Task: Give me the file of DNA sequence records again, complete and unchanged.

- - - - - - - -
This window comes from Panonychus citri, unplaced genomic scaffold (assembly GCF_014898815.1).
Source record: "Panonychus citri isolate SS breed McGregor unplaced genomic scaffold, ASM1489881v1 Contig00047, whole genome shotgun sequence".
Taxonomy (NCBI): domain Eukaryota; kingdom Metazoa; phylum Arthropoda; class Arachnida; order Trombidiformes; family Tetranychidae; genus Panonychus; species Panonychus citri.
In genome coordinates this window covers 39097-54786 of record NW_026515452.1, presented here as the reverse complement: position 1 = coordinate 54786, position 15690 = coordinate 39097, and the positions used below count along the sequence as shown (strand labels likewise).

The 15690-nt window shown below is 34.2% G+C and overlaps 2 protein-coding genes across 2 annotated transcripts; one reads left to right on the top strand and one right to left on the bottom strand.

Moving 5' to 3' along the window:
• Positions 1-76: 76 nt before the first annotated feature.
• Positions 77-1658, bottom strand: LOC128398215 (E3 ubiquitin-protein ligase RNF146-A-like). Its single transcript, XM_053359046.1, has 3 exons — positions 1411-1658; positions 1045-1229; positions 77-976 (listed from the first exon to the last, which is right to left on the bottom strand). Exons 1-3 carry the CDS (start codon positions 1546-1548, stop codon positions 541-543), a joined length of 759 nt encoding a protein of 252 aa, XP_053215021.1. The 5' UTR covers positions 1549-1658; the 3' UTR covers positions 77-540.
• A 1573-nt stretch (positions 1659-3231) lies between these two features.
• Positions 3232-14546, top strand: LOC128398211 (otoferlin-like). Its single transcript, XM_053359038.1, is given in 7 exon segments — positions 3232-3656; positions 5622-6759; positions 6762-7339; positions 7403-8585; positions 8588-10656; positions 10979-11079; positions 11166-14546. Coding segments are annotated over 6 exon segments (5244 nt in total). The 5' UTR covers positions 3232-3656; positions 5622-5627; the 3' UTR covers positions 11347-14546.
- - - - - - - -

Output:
This window comes from Panonychus citri, unplaced genomic scaffold (assembly GCF_014898815.1).
Source record: "Panonychus citri isolate SS breed McGregor unplaced genomic scaffold, ASM1489881v1 Contig00047, whole genome shotgun sequence".
Taxonomy (NCBI): domain Eukaryota; kingdom Metazoa; phylum Arthropoda; class Arachnida; order Trombidiformes; family Tetranychidae; genus Panonychus; species Panonychus citri.
In genome coordinates this window covers 39097-54786 of record NW_026515452.1, presented here as the reverse complement: position 1 = coordinate 54786, position 15690 = coordinate 39097, and the positions used below count along the sequence as shown (strand labels likewise).

The 15690-nt window shown below is 34.2% G+C and overlaps 2 protein-coding genes across 2 annotated transcripts; one reads left to right on the top strand and one right to left on the bottom strand.

Moving 5' to 3' along the window:
• Positions 1-76: 76 nt before the first annotated feature.
• Positions 77-1658, bottom strand: LOC128398215 (E3 ubiquitin-protein ligase RNF146-A-like). Its single transcript, XM_053359046.1, has 3 exons — positions 1411-1658; positions 1045-1229; positions 77-976 (listed from the first exon to the last, which is right to left on the bottom strand). Exons 1-3 carry the CDS (start codon positions 1546-1548, stop codon positions 541-543), a joined length of 759 nt encoding a protein of 252 aa, XP_053215021.1. The 5' UTR covers positions 1549-1658; the 3' UTR covers positions 77-540.
• A 1573-nt stretch (positions 1659-3231) lies between these two features.
• Positions 3232-14546, top strand: LOC128398211 (otoferlin-like). Its single transcript, XM_053359038.1, is given in 7 exon segments — positions 3232-3656; positions 5622-6759; positions 6762-7339; positions 7403-8585; positions 8588-10656; positions 10979-11079; positions 11166-14546. Coding segments are annotated over 6 exon segments (5244 nt in total). The 5' UTR covers positions 3232-3656; positions 5622-5627; the 3' UTR covers positions 11347-14546.